A Permanent Disposal Solution for Nuclear Waste
My dad always talked about how dangerous he thought nuclear power was and so I always had a certain interest in the subject.  His main argument is that the waste from this type of energy source has no safe disposal method.  What do you do with the leftover stuff?
It is deadly to any life for huge lengths of time as the half life of many of the materials is thousands of years.  We have no containers that last even hundreds of years (much less thousands) and you simply bury it, it might come back in the water system after a few hundred years go by as the geography changes.  Terrorists want to steal it to make dirty bombs and no one wants to have the stuff stored near them (for obvious reasons). You don't want to shoot it into space because if it blows up, you just screwed everyone by throwing a bunch of radioactive crap into the air that will turn up in the rain, then plants and then animals and so on.

I suggest this.  Send it back into the earth and let it dissipate in the mantel.

How? By using the Earth's own plates to do the job for us. It is understood today that the earth's crust is not a solid shell like an egg, but rather it is a collection of vaious sized slabs of crust that are moved about by the thermal activities of the manel and core of the Earth. Plates slide about, grind around each other and smash into each other on a constant basis.
Below is a simple illustration of what is known as a Subduction Zone.
A Subduction Zone is a fault line on the earth's crust where 2 plates collide with one another. One plate is pushed below the other and down into the Earth's Mantel where is melts down and is recycled so to speak. Subduction zones often form deep trenches along the fault line of the 2 plates.
Subduction zones are the fault lines between 2 plates that are pushed together.  More specifically, a subduction zone is where 1 plate is pushed under the other plate typically resulting in a  deep trench for a fault line.  The most spectacular example of this is the Pacific Plate and the Philippine Plate in the Pacific Ocean.  The collision of these 2 plates has created the deepest trench in the world; the Marianas Trench.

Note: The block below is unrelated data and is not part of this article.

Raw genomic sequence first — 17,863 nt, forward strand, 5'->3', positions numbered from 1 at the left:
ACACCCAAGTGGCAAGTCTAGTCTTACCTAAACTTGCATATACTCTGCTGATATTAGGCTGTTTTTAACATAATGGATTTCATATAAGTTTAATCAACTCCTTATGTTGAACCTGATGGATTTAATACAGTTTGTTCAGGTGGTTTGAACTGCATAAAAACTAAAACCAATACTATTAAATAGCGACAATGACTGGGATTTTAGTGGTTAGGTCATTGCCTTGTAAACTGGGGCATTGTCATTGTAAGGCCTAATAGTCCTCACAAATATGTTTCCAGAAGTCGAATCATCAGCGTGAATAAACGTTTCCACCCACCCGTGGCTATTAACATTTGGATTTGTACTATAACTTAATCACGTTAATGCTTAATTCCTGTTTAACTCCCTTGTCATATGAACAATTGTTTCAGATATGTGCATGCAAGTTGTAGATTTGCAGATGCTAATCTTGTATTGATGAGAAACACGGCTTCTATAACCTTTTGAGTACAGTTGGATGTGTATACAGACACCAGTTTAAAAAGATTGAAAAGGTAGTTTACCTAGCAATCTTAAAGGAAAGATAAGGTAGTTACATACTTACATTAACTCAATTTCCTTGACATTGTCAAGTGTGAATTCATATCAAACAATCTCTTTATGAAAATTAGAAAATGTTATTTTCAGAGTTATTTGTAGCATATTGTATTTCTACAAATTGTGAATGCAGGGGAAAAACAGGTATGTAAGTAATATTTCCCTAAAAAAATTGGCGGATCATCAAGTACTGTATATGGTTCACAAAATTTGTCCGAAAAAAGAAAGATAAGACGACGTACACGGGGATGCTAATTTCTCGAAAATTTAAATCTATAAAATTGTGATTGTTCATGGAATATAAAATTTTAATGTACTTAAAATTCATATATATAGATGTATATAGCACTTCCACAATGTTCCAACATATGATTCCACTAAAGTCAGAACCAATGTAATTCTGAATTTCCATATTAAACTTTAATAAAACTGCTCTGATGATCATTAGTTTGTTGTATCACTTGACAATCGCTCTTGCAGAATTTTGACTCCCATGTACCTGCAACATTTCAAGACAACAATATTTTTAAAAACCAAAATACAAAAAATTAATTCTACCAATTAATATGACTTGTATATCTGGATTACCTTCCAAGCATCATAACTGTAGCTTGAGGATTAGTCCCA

At its deepest point the Marianas Trench reaches a depth of up to 35,838 feet (almost 7 miles) and is hundreds of miles in length.
Suppose you were to place your radioactive waste at this fault line where one of these plates got pushed under another and back into the mantel of the Earth?  You would not have to design a container that would last thousands of years (maybe not even hundreds).  You would not have to guard the contents from terrorists as there are only a handful of machines capable of operating at that depth.  You would not run out of space because you are continually sending it back to where it came from.  And best of all it all gets melted back down and dissipated throughout the mantle.  It would be thousands of years before any of it returned to the surface in a  volcanic eruption. Since the stuff came from the earth and arrived at the surface where we dug it out and refined it, it harely seems outraegous that sending it back in this manner will give rise to some "radioactive" volcanic eruption or magma flow (no more than how much radioactive material comes up in a normal eruption)
The biggest challenge to making this happen in my opinion is not the transportation of the waste or its placement in such a trench but rather the environmentalist opposition.  Regardless of what statistics you pull up relating to relative safety of placing waste at the bottom of the ocean or in a salt mine in the Yucca Mountain, opposing any solution is easier than getting behind the best one.

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